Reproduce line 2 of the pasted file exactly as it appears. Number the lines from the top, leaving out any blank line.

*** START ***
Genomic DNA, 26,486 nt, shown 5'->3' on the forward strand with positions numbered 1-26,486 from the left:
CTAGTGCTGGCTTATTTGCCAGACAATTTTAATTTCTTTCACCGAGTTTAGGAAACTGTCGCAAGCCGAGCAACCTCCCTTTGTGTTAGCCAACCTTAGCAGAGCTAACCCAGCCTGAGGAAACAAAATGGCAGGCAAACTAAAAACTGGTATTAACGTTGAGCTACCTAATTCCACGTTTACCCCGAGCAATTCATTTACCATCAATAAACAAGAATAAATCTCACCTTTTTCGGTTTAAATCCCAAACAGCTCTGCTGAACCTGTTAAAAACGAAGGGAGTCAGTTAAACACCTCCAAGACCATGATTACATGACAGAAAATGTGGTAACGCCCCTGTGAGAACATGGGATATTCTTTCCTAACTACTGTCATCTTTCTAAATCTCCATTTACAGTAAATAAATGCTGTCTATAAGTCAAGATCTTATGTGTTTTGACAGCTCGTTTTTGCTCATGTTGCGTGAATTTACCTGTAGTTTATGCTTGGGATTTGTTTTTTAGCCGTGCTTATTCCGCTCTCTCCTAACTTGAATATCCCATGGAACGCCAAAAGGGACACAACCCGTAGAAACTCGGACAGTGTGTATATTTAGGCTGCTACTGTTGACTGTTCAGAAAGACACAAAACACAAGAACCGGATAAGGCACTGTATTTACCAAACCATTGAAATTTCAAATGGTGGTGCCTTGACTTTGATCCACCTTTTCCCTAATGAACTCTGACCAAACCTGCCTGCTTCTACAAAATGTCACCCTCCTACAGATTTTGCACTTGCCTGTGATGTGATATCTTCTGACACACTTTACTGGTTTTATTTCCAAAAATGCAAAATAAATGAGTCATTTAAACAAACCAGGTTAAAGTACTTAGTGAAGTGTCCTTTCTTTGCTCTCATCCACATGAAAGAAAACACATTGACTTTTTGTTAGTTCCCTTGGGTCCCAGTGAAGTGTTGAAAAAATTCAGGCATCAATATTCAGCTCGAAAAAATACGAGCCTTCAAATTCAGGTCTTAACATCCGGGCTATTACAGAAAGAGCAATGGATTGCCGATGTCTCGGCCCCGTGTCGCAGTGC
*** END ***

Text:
CTAGTGCTGGCTTATTTGCCAGACAATTTTAATTTCTTTCACCGAGTTTAGGAAACTGTCGCAAGCCGAGCAACCTCCCTTTGTGTTAGCCAACCTTAGCAGAGCTAACCCAGCCTGAGGAAACAAAATGGCAGGCAAACTAAAAACTGGTATTAACGTTGAGCTACCTAATTCCACGTTTACCCCGAGCAATTCATTTACCATCAATAAACAAGAATAAATCTCACCTTTTTCGGTTTAAATCCCAAACAGCTCTGCTGAACCTGTTAAAAACGAAGGGAGTCAGTTAAACACCTCCAAGACCATGATTACATGACAGAAAATGTGGTAACGCCCCTGTGAGAACATGGGATATTCTTTCCTAACTACTGTCATCTTTCTAAATCTCCATTTACAGTAAATAAATGCTGTCTATAAGTCAAGATCTTATGTGTTTTGACAGCTCGTTTTTGCTCATGTTGCGTGAATTTACCTGTAGTTTATGCTTGGGATTTGTTTTTTAGCCGTGCTTATTCCGCTCTCTCCTAACTTGAATATCCCATGGAACGCCAAAAGGGACACAACCCGTAGAAACTCGGACAGTGTGTATATTTAGGCTGCTACTGTTGACTGTTCAGAAAGACACAAAACACAAGAACCGGATAAGGCACTGTATTTACCAAACCATTGAAATTTCAAATGGTGGTGCCTTGACTTTGATCCACCTTTTCCCTAATGAACTCTGACCAAACCTGCCTGCTTCTACAAAATGTCACCCTCCTACAGATTTTGCACTTGCCTGTGATGTGATATCTTCTGACACACTTTACTGGTTTTATTTCCAAAAATGCAAAATAAATGAGTCATTTAAACAAACCAGGTTAAAGTACTTAGTGAAGTGTCCTTTCTTTGCTCTCATCCACATGAAAGAAAACACATTGACTTTTTGTTAGTTCCCTTGGGTCCCAGTGAAGTGTTGAAAAAATTCAGGCATCAATATTCAGCTCGAAAAAATACGAGCCTTCAAATTCAGGTCTTAACATCCGGGCTATTACAGAAAGAGCAATGGATTGCCGATGTCTCGGCCCCGTGTCGCAGTGC